If you’re shopping in the sub-$300 space, there are few better companies to turn to than Motorola. The Moto G series consistently impresses us with the level of performance and overall value of each of its phones, and the new Moto G6 trio is no exception — though if you live in North America, you’ll only be able to pick up two of the three phones: the Moto G6 and Moto G6 Play.
The $50 price difference between models doesn’t sound like much at first, but that’s 25% of the Moto G6 Play’s total cost. If you can live without the Moto G6’s additional features, that extra money could be put towards a protective case or even a month of service on a prepaid network. So what are those additional features, and how does the Moto G6 Play still stand strong?
Where the Moto G6 pulls ahead
At first glance, the Moto G6 and Moto G6 Play are hard to tell apart. They’re roughly the same physical dimensions and even share the same 5.7-inch screen size — though the Moto G6 has a denser 1080p panel compared to the G6 Play’s 720p. The G6 also pulls ahead in storage and RAM, starting off with 32GB and 3GB respectively, while the baseline Moto G6 Play features 16GB and 2GB.
Physically, the biggest difference between devices is the placement of the fingerprint sensors. The Moto G6 displays it front and center below the display, which makes it ideal for gesture navigation, allowing you to replace the software-based navigation bar and take back the bottom of your display. I actually prefer the G6 Play’s fingerprint sensor placement around back, integrated into the Motorola logo, but it’s hard to argue against the added functionality on the G6’s sensor.
Around the back, you’ll notice that only the Moto G6 features a second rear camera — a 5MP RGB sensor that measures depth and aids in portrait mode shots. It’s also the only phone of the two to feature a USB-C port for charging, along with Motorola’s 15W TurboPower charging for quick top-ups.
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Where the Moto G6 Play stands its ground
If you’ve been following Motorola’s lineup for a while now, you’re probably already aware that the Play moniker denotes long battery life over all else. As such, the Moto G6 Play features a massive 4000mAh battery — a 33% increase over the Moto G6. Combined with a more power-efficient 720p display, it’s hard to imagine the Moto G6 Play will have anything less than stellar battery life. Without TurboPower, the Moto G6 Play will take a bit longer to charge than the G6, but it still features 10W rapid charging over Micro-USB.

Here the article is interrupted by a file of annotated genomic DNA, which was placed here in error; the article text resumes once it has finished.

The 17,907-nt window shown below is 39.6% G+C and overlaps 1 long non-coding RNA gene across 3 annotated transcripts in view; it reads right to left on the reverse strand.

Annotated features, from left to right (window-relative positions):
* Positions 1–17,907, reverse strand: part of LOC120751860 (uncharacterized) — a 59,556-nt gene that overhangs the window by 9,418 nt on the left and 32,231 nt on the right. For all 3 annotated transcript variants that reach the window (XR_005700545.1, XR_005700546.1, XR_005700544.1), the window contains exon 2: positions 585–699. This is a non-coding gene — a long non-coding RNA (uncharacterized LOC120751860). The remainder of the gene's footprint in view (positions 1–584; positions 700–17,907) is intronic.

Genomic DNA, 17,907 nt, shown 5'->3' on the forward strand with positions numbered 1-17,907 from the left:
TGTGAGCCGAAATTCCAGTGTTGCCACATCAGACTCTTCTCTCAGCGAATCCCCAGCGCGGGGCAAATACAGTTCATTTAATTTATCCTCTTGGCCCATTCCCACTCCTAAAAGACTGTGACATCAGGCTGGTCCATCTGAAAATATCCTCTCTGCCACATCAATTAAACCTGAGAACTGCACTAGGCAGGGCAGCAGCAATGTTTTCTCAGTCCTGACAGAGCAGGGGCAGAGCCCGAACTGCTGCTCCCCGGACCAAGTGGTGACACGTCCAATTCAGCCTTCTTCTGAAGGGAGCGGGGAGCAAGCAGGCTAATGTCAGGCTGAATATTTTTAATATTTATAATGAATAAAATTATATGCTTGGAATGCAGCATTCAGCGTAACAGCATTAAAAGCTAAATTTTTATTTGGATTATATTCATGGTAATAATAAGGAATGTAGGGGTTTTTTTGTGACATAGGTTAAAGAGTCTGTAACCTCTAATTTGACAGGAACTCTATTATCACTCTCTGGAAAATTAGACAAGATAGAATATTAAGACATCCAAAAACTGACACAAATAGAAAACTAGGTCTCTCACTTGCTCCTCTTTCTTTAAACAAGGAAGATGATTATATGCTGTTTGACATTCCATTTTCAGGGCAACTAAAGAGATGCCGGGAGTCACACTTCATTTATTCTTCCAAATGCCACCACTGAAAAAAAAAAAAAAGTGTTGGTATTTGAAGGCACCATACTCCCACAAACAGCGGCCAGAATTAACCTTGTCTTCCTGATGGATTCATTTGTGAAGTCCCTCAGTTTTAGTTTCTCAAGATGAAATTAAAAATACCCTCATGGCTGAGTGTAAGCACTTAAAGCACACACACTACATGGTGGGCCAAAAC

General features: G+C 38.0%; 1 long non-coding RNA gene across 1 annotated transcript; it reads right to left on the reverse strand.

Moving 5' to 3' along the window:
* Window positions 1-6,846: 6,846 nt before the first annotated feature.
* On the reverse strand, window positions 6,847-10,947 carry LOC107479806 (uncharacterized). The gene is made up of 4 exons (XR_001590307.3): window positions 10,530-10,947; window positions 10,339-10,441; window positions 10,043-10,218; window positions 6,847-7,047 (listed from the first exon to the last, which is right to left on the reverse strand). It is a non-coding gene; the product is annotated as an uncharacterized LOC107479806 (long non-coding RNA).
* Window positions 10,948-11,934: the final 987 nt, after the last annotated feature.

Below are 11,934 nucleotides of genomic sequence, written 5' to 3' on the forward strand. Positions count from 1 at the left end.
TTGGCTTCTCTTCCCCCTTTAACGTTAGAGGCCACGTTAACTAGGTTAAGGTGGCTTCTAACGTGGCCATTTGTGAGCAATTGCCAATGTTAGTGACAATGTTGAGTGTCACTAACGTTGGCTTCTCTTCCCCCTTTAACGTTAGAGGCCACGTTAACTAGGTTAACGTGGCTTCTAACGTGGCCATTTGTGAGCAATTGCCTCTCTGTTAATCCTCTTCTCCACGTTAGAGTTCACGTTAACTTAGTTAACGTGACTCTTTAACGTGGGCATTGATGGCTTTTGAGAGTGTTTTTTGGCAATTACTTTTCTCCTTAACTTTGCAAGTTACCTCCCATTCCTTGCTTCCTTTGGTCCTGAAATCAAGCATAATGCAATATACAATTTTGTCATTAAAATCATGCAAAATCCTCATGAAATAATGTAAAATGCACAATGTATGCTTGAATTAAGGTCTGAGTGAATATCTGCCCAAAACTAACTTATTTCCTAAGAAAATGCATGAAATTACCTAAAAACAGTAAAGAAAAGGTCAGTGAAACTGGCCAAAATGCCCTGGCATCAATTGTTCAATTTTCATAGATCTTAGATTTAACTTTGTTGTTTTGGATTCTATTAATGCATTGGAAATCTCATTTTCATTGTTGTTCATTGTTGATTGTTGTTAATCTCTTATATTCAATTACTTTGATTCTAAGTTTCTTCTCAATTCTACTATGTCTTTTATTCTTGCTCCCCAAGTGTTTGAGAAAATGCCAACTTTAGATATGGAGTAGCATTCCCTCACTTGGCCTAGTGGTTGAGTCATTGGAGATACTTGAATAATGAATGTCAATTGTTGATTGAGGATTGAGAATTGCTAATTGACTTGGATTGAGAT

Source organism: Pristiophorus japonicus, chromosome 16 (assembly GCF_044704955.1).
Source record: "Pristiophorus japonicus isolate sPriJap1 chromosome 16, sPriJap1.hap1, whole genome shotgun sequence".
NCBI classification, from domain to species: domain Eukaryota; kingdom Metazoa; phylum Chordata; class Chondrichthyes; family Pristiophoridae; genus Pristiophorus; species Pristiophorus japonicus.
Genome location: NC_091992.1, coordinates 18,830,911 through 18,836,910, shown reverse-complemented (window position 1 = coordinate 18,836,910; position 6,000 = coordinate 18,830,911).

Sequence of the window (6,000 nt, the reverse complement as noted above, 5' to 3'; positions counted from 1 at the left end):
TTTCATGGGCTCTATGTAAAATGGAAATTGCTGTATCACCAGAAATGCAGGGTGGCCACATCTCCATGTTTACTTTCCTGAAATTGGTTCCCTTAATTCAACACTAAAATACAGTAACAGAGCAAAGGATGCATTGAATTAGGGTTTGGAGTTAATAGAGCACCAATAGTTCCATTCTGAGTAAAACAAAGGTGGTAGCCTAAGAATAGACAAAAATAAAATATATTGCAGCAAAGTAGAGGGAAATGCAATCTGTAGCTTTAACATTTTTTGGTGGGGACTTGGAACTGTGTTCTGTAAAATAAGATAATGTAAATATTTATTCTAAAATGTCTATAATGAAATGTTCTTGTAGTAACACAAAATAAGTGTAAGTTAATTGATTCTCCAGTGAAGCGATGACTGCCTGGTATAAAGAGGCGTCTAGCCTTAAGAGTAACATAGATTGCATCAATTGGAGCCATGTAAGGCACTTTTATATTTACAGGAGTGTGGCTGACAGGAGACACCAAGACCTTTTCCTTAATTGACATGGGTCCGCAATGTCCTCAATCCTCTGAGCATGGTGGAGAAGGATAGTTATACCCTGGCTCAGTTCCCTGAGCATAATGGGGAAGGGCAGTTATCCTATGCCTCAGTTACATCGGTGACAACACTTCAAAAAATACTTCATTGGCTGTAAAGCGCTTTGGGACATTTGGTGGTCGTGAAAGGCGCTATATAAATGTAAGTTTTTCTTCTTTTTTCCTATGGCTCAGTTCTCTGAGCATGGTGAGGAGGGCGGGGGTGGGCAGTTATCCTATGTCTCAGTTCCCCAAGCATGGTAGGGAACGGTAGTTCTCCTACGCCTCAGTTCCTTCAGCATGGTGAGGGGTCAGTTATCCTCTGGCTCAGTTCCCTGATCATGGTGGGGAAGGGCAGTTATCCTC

SoC differences aside, the Moto G6 Play benefits from nearly all of the same features as the Moto G6. It runs the same clean build of Android 8.0 Oreo, its internal storage is still expandable via microSD, it features the same 8MP front-facing camera (though only the Moto G6 can use this camera for face unlock), and it’s protected with the same water-repellant nano-coating. As mentioned before, you might even prefer the rear-mounted fingerprint sensor, and the Moto G6 Play’s cleaner look beneath the display as a result.
Likewise, you’ll still benefit on the software side from Motorola’s excellent suite of Moto Actions and the Moto Display. Launching the camera with a double-twist in your hand works as well as ever on the Moto G6 Play, as does the double-chop to launch the flashlight. Moto Display is still one of the best takes on an ambient display, with actionable notifications. Rest assured, the Moto G6 Play is every bit a Motorola phone as the Moto G6.
As it stands, both phones are available through Amazon’s Prime Exclusive program, too, which discounts each one by $10 to $15.
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Which would you buy?
While the Moto G6 is clearly the better phone of the two, its advantages are largely unimportant to the Moto G series’ core audience. Those shopping on a budget likely won’t be bothered by missing out on a secondary camera or a slightly faster processor — they just want a reliable phone that lasts them through the day. To that extent, the Moto G6 Play with its larger battery is arguably a better purchase.
If you happen to run across a good deal on the Moto G6, you should buy all means buy it, but the Moto G6 Play is still plenty phone for most people, and the $50 price difference could be better spent elsewhere. If you’re thinking about picking up one of these phones, let us know in the comments below!